But while the human heart is thus commonly eaten for the sake of imbuing the eater with the qualities of its original owner, it is not, as we have already seen, the only part of the body which is consumed for this purpose. Thus warriors of the Theddora and Ngarigo tribes of South-Eastern Australia used to eat the hands and feet of their slain enemies, believing that in this way they acquired some of the qualities and courage of the dead. The Kamilaroi of New South Wales ate the liver as well as the heart of a brave man to get his courage. In Tonquin also there is a popular superstition that the liver of a brave man makes brave any who partake of it. With a like intent the Chinese swallow the bile of notorious bandits who have been executed. The Dyaks of Sarawak used to eat the palms of the hands and the flesh of the knees of the slain in order to steady their own hands and strengthen their own knees. The Tolalaki, notorious head-hunters of Central Celebes, drink the blood and eat the brains of their victims that they may become brave. The Italones of the Philippine Islands drink the blood of their slain enemies, and eat part of the back of their heads and of their entrails raw to acquire their courage. For the same reason the Efugaos, another tribe of the Philippines, suck the brains of their foes. In like manner the Kai of German New Guinea eat the brains of the enemies they kill in order to acquire their strength. Among the Kimbunda of Western Africa, when a new king succeeds to the throne, a brave prisoner of war is killed in order that the king and nobles may eat his flesh, and so acquire his strength and courage. The notorious Zulu chief Matuana drank the gall of thirty chiefs, whose people he had destroyed, in the belief that it would make him strong. It is a Zulu fancy that by eating the centre of the forehead and the eyebrow of an enemy they acquire the power of looking steadfastly at a foe. Before every warlike expedition the people of Minahassa in Celebes used to take the locks of hair of a slain foe and dabble them in boiling water to extract the courage; this infusion of bravery was then drunk by the warriors. In New Zealand “the chief was an atua [god], but there were powerful and powerless gods; each naturally sought to make himself one of the former; the plan therefore adopted was to incorporate the spirits of others with their own; thus, when a warrior slew a chief, he immediately gouged out his eyes and swallowed them, the atua tonga, or divinity, being supposed to reside in that organ; thus he not only killed the body, but also possessed himself of the soul of his enemy, and consequently the more chiefs he slew the greater did his divinity become.”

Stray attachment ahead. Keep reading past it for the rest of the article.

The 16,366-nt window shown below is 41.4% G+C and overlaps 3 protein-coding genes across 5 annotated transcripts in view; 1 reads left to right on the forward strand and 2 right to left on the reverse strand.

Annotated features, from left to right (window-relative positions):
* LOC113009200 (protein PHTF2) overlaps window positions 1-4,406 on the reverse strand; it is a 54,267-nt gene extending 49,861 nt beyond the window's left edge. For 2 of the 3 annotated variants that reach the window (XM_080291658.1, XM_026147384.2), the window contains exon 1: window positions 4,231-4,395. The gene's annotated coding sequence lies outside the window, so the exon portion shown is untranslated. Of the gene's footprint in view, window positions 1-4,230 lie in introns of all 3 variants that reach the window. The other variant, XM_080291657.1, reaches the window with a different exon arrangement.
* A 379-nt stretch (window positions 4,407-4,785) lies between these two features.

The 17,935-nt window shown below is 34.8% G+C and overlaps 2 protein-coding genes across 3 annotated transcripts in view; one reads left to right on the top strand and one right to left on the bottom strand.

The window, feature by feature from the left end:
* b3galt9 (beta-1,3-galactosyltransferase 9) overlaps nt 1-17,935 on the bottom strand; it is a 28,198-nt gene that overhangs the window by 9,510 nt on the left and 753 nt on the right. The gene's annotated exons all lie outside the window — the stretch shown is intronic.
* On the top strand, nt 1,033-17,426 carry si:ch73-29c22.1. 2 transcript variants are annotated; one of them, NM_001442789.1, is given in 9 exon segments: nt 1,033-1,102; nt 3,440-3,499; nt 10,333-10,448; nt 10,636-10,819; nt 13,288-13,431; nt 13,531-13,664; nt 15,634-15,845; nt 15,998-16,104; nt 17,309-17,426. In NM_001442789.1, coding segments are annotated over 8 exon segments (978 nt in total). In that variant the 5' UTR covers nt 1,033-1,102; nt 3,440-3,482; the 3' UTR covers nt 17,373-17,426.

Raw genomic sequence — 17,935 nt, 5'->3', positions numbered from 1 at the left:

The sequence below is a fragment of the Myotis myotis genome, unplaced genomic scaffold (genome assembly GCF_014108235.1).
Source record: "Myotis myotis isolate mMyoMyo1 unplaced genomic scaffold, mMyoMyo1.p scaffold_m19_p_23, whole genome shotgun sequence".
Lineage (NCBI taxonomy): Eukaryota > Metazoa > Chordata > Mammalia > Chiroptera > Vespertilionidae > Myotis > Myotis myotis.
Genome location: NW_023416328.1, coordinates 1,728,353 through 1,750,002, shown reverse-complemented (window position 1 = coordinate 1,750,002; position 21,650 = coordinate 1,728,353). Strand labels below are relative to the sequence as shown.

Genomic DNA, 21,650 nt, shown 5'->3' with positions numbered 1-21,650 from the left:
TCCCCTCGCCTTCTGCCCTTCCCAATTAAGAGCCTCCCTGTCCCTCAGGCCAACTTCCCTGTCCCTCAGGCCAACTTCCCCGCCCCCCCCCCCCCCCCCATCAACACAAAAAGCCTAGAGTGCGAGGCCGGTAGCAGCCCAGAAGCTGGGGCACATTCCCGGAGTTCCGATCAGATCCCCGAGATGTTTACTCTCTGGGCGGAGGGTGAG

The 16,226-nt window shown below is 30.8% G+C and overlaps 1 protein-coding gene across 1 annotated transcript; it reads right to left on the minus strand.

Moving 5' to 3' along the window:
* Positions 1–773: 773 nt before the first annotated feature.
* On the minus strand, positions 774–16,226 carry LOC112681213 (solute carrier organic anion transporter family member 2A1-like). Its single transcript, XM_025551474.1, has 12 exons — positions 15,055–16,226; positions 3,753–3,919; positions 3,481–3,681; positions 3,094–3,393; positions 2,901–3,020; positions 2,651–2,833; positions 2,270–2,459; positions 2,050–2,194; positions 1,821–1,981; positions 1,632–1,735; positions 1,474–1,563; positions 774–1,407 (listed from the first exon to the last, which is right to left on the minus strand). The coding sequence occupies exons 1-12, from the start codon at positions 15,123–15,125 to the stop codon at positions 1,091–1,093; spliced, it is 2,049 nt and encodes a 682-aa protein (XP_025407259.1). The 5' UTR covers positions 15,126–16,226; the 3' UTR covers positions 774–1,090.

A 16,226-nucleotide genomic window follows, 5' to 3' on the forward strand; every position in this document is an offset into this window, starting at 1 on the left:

It is now easy to understand why a savage should desire to partake of the flesh of an animal or man whom he regards as divine. By eating the body of the god he shares in the god’s attributes and powers. And when the god is a corn-god, the corn is his proper body; when he is a vine-god, the juice of the grape is his blood; and so by eating the bread and drinking the wine the worshipper partakes of the real body and blood of his god. Thus the drinking of wine in the rites of a vine-god like Dionysus is not an act of revelry, it is a solemn sacrament. Yet a time comes when reasonable men find it hard to understand how any one in his senses can suppose that by eating bread or drinking wine he consumes the body or blood of a deity. “When we call corn Ceres and wine Bacchus,” says Cicero, “we use a common figure of speech; but do you imagine that anybody is so insane as to believe that the thing he feeds upon is a god?”